8. A nursing unit comprising a hollow nipple of yielding material having an orifice through a wall thereof and an opening for communication with a receptacle, a shield member sup ported within said nipple and attached to the wall thereof and normally engaging the inner wall of said nipple around said orifice to prevent the fiow of liquid from the interior of said nipple through said orifice, said member being REFERENCES CITED The following references are of record in the file of this patent:

UNITED STATES PATENTS Number Name Date 551,792 Shute Dec. 24, 1895 686,109- Mulhens Nov. 5, 1901 1,031,720 Lacy July 9, 1912 2,442,656 Less June 1, 1948

Patent Citations
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US551792 *Apr 1, 1895Dec 24, 1895 Nursing-nipple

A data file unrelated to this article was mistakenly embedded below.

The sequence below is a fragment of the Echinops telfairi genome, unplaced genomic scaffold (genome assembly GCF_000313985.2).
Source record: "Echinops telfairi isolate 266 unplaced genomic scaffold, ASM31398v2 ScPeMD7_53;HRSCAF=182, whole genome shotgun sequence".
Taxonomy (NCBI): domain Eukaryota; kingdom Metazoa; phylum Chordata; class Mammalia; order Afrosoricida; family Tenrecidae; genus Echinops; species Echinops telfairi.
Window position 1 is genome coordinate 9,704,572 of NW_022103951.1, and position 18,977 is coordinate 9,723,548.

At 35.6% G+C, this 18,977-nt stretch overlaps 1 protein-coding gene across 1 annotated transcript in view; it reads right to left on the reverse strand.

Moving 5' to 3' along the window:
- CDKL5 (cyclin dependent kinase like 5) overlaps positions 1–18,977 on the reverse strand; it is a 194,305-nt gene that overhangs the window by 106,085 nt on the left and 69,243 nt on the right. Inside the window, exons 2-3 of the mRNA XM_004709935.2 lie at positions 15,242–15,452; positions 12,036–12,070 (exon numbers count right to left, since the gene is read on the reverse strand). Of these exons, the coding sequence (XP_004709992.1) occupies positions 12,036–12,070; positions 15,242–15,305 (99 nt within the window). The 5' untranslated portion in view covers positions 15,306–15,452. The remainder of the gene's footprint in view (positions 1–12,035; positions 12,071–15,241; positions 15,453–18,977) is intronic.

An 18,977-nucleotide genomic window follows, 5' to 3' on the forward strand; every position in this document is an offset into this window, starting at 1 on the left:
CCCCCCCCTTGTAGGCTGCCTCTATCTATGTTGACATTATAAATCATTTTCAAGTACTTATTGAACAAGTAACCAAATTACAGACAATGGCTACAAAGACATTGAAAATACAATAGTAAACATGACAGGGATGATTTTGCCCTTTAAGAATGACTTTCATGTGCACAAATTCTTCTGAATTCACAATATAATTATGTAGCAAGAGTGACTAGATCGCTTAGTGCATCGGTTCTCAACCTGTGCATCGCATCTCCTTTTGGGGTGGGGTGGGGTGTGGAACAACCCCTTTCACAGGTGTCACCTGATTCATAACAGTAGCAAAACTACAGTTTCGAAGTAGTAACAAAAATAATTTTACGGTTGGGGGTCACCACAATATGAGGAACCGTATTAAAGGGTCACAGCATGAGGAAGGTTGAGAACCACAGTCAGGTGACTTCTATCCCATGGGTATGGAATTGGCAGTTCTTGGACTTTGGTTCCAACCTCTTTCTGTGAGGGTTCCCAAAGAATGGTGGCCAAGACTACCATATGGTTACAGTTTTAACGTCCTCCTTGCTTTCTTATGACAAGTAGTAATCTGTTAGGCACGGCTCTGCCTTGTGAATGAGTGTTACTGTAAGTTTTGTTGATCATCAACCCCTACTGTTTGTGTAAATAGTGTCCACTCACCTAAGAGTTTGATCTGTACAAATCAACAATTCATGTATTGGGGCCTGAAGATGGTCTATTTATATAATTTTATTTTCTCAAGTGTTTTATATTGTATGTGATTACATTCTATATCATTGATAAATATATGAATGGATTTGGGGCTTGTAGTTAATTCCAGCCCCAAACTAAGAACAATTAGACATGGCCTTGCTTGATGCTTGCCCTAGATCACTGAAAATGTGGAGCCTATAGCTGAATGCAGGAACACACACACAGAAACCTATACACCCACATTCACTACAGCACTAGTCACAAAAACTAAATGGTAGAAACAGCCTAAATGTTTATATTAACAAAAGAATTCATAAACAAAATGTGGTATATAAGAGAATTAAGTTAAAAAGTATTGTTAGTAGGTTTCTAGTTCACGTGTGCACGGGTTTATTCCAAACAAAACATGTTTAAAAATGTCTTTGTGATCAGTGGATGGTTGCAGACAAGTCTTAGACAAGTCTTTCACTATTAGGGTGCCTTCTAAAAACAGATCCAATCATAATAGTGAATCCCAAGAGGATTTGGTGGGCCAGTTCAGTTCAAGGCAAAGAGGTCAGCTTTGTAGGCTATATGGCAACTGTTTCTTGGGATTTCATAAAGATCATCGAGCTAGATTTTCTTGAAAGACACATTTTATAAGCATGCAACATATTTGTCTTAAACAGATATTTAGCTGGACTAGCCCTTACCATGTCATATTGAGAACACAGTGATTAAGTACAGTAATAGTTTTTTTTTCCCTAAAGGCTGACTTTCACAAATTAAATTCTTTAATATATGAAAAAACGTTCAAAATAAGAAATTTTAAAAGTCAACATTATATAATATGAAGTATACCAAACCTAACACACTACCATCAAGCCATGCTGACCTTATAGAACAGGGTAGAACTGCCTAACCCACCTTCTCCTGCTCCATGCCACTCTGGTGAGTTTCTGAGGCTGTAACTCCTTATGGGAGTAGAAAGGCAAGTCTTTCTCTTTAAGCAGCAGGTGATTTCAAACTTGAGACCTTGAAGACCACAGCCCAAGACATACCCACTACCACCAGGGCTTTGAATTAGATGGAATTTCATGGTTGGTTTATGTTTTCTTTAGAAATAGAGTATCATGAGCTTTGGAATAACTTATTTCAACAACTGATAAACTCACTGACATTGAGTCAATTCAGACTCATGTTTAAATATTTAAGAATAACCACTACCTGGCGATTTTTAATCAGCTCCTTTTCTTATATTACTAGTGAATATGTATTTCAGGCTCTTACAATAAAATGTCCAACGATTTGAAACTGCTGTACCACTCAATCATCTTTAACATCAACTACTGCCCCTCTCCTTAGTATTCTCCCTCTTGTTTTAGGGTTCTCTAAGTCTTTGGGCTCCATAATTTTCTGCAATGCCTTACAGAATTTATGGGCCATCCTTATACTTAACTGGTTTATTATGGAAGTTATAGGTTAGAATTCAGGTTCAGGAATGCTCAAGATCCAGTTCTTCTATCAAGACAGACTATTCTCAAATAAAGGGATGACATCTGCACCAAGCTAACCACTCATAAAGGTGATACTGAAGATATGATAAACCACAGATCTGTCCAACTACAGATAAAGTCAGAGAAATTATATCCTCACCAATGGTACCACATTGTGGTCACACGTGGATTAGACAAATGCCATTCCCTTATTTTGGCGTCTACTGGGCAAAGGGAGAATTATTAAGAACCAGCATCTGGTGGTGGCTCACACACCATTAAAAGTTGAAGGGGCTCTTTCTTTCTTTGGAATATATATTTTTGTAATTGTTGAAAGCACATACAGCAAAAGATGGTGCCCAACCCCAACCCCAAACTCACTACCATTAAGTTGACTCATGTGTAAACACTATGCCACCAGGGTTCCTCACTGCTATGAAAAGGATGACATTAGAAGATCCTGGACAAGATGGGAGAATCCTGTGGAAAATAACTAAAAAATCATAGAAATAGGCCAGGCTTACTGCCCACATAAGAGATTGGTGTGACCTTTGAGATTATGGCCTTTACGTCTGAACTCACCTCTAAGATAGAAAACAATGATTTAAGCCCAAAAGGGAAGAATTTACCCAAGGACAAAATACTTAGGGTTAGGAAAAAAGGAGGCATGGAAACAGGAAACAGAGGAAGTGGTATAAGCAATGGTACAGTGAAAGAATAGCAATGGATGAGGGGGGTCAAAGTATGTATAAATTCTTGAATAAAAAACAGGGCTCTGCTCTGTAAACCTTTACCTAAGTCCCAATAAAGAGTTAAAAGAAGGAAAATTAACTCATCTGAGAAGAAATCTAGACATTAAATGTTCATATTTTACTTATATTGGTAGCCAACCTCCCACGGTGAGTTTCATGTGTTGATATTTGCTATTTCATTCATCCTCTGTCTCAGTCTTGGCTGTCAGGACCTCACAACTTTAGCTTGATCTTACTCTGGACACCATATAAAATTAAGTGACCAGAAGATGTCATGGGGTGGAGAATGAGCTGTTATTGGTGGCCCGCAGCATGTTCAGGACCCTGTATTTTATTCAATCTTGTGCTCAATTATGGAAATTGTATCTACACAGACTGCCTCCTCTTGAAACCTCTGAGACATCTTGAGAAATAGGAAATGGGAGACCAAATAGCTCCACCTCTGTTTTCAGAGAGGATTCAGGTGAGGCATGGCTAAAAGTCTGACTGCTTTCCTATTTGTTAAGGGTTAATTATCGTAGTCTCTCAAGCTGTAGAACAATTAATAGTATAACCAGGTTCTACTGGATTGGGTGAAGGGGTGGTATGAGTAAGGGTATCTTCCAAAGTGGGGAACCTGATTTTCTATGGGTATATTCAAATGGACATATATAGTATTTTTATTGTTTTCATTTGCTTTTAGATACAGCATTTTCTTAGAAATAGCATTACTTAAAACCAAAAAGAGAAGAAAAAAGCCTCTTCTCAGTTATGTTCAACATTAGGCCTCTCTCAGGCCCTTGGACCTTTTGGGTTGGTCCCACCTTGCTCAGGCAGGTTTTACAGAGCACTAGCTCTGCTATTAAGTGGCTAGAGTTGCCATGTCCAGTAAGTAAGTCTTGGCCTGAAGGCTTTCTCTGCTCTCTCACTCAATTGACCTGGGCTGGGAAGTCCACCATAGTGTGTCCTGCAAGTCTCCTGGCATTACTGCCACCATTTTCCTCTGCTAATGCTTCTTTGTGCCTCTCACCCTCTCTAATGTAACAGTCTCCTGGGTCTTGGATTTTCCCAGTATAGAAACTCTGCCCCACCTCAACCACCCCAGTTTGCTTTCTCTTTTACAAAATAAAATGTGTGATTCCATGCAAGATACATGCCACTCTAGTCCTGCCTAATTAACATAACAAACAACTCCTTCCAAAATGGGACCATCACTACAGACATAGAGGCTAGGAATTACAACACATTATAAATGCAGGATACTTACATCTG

US686109 *Jan 5, 1900Nov 5, 1901Ferdinand MuelhensNipple.
US1031720 *Dec 6, 1910Jul 9, 1912Burritt S LacyNursing-bottle nipple.
US2442656 *Nov 29, 1946Jun 1, 1948Joseph W LessNursing nipple for bottles
Referenced by
Citing PatentFiling datePublication dateApplicantTitle
US2655279 *Oct 11, 1951Oct 13, 1953Mary Isabell WolfNursing appliance
US2737180 *Jul 26, 1954Mar 6, 1956Davol Rubber CoNursing nipple
US2767871 *Jul 22, 1952Oct 23, 1956Clarence M ShapiroNursing device
US4586621 *Sep 18, 1985May 6, 1986Rodam, S.A.Nipple for the feeding of nursing infants, or for stimulation of their buccal motions
US4993568 *Sep 26, 1989Feb 19, 1991Jex Co., Ltd.Nipple for nursing bottles
US5035340 *Feb 26, 1990Jul 30, 1991Timmons Sarah JValved nipple for baby bottle
US5601207 *Mar 13, 1996Feb 11, 1997Paczonay; Joseph R.Bite valve having a plurality of slits
US5988425 *Jan 19, 1998Nov 23, 1999Yehl; GregorySipper cup
US6161710 *Oct 28, 1998Dec 19, 2000Dieringer; Mary F.Natural nipple baby feeding apparatus
US6422415Feb 4, 2000Jul 23, 2002Playtex Products, Inc.Leak-proof cup assembly with flow control element